Love Stewart’s jokes or hate them, he has proven to be a unique voice who is capable of turning in-the-weeds policy discussions into viral video sensations that the country is still talking about the next morning.

More:  http://www.politico.com/agenda/story/2015/07/jon-stewarts-secret-white-house-visits-000178

N.S.A. Will Not Be Allowed to Keep Old Phone Records

WASHINGTON — Analysts at the National Security Agency will no longer be permitted to search a database holding five years of Americans’ domestic calling records after Nov. 29, the Obama administration said on Monday.
 
Legislation enacted in June barred the N.S.A. from collecting Americans’ calling records after 180 days, but did not say what would happen to the data already gathered. Under a new system laid out by the USA Freedom Act, the government will not hold the bulk data, which is used to analyze links between callers in search of terrorism suspects.
 
More:  http://www.nytimes.com/2015/07/28/us/politics/nsa-will-not-be-allowed-to-keep-old-phone-records.html
 
 

Monday, July 27, 2015

Let's consider leniency for many 'violent' offenders too

...Conceptualizing nonviolent drug offenders as somehow qualitatively different from other offenders creates a false distinction. Many crimes labeled “violent” under our criminal codes are either directly motivated by drug addiction or directly related to drug sales or possession. A heroin-addicted veteran who walks into a garage to steal tools to feed his drug habit has committed a first-degree burglary, a “violent” crime under many state codes. A drug-motivated unarmed robbery in which the offender pushes the victim, takes cash from his wallet, and runs away is also a “violent” crime under most state laws. A person who owns a firearm and has it in his house while engaging in a drug deal has committed a “crime of violence” under the federal sentencing guidelines. In short, “violent crime” is a legally constructed term that includes within its broad reach a great deal of drug-related conduct that wouldn't be considered “violent,” as Americans colloquially use that term.

More:  http://www.latimes.com/opinion/op-ed/la-oe-roth-non-violent-prison-clemency-20150724-story.html

Death of Choctaw Activist Rexdale Henry in Neshoba Jail Prompts Private Autopsy

A private autopsy is under way for Rexdale W. Henry, a 53-year-old man found dead inside the Neshoba County Jail in Philadelphia, Miss., on July 14.
 
According to WTOK, detention officers found Henry's body around 10 a.m.; he was last seen alive 30 minutes earlier. The state crime lab in Jackson conducted an autopsy and the Mississippi Bureau of Investigation is looking into the case.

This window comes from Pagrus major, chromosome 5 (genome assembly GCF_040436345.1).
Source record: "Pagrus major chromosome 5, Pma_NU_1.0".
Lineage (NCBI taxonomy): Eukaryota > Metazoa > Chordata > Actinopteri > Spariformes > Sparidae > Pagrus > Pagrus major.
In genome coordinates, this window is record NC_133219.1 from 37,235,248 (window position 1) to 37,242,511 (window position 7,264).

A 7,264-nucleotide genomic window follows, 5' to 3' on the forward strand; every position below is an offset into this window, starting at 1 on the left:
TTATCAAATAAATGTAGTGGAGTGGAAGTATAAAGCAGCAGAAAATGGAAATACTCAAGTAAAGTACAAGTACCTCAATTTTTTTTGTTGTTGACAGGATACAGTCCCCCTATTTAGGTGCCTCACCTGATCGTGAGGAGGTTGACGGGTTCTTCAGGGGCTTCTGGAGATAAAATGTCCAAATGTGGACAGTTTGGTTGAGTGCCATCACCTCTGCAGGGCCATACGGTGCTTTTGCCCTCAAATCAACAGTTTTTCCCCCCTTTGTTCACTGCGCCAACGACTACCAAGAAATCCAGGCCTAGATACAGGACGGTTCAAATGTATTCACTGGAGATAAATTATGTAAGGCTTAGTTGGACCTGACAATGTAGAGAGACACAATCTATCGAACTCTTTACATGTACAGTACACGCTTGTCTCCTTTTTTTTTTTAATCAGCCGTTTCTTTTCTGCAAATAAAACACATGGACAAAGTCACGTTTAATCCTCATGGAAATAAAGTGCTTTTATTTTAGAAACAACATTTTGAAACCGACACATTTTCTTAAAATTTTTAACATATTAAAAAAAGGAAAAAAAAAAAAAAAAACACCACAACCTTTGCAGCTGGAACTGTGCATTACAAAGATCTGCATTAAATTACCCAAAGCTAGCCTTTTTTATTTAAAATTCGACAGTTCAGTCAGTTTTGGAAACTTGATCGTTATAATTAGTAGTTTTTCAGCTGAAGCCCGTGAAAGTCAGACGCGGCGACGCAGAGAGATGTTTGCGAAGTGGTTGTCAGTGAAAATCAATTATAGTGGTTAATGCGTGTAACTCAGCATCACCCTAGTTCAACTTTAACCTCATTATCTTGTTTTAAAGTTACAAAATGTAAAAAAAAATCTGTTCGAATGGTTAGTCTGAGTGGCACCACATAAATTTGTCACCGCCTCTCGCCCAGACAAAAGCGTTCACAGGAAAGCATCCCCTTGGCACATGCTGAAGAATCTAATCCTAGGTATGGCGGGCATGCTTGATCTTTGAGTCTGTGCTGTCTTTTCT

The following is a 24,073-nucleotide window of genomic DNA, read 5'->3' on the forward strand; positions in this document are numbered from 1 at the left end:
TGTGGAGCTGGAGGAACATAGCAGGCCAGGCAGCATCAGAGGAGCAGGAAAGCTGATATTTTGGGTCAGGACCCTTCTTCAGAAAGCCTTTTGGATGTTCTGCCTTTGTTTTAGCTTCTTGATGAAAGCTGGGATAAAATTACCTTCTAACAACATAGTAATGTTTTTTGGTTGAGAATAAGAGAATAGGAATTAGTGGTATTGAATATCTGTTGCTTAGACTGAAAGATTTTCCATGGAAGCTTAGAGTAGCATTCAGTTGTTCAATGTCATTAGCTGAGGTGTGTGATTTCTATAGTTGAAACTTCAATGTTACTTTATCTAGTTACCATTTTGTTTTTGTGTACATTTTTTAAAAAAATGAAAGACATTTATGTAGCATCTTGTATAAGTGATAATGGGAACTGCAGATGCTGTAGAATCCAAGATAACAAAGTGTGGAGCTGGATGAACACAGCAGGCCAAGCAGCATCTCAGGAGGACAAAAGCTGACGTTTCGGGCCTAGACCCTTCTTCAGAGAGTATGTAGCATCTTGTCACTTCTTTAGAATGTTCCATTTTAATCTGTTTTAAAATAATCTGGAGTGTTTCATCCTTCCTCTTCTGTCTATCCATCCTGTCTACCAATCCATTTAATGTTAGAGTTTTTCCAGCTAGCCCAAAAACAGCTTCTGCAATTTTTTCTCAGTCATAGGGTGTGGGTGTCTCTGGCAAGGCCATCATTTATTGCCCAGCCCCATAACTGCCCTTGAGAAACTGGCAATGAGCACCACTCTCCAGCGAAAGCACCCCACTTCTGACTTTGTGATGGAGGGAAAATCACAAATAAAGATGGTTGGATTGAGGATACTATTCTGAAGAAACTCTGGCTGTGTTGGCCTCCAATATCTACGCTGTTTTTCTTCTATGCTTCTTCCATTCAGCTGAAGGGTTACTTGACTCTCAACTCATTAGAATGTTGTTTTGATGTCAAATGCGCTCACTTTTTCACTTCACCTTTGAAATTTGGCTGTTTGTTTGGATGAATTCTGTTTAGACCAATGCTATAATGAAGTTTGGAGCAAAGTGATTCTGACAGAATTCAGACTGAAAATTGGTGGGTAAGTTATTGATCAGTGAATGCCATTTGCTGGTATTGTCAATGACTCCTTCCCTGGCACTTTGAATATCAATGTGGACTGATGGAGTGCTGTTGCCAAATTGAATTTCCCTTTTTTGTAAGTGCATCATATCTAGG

Funeral services for Henry took place July 19 in Bogue Chitto. A few days later, his body was flown to Florida for an independent autopsy paid for by anonymous donors.
Henry, a member of the Choctaw tribe and a lifelong community activist, coached stickball and had been a candidate for the Choctaw Tribal Council from Bogue Chitto the week before his arrest on July 9 for failure to pay a fine.
 
Helping with the family's independent probe are civil-rights activists John Steele, a close friend of Henry's, and Diane Nash, a cofounder of the Student Nonviolent Coordinating Committee, as well as Syracuse University law professors Janis McDonald and Paula Johnson of the school's Cold Case Justice Initiative.
 
 
 

Obama Administration Rejects Drug Court Plan In Criminal Justice Bill

WASHINGTON — The Obama administration objects to key provisions in a bipartisan criminal justice bill in the House that has picked up support from both the tough-on-crime end of the Republican Party and advocates of overhauling federal prison sentencing guidelines, BuzzFeed News has learned.
 
The bill’s sponsors say the Safe, Accountable, Fair, Effective Justice Reinvestment Act of 2015 — or SAFE Act — takes the best ideas from state criminal justice efforts in recent years and applies them to the federal system, but Obama administration officials have told supporters of the bill they don’t like several of its provisions, including a key one that would essentially create a federal version of the drug court programs an increasing number of states use to divert low-level, first-time drug offenders away from prison and into probation.

It’s early in the legislative process for the SAFE Act, and with the big focus on bipartisan momentum around criminal justice at the moment, no one is willing to go on the record with the rift over the bill. But several people familiar with both administration thinking and the plans of the bill’s supporters told BuzzFeed News that members of Obama’s team have told the SAFE Act’s backers they aren’t happy with the bill.

More:  http://www.buzzfeed.com/evanmcsan/obama-administration-rejects-drug-court-plan-in-criminal-jus#.dh9GzGBNbk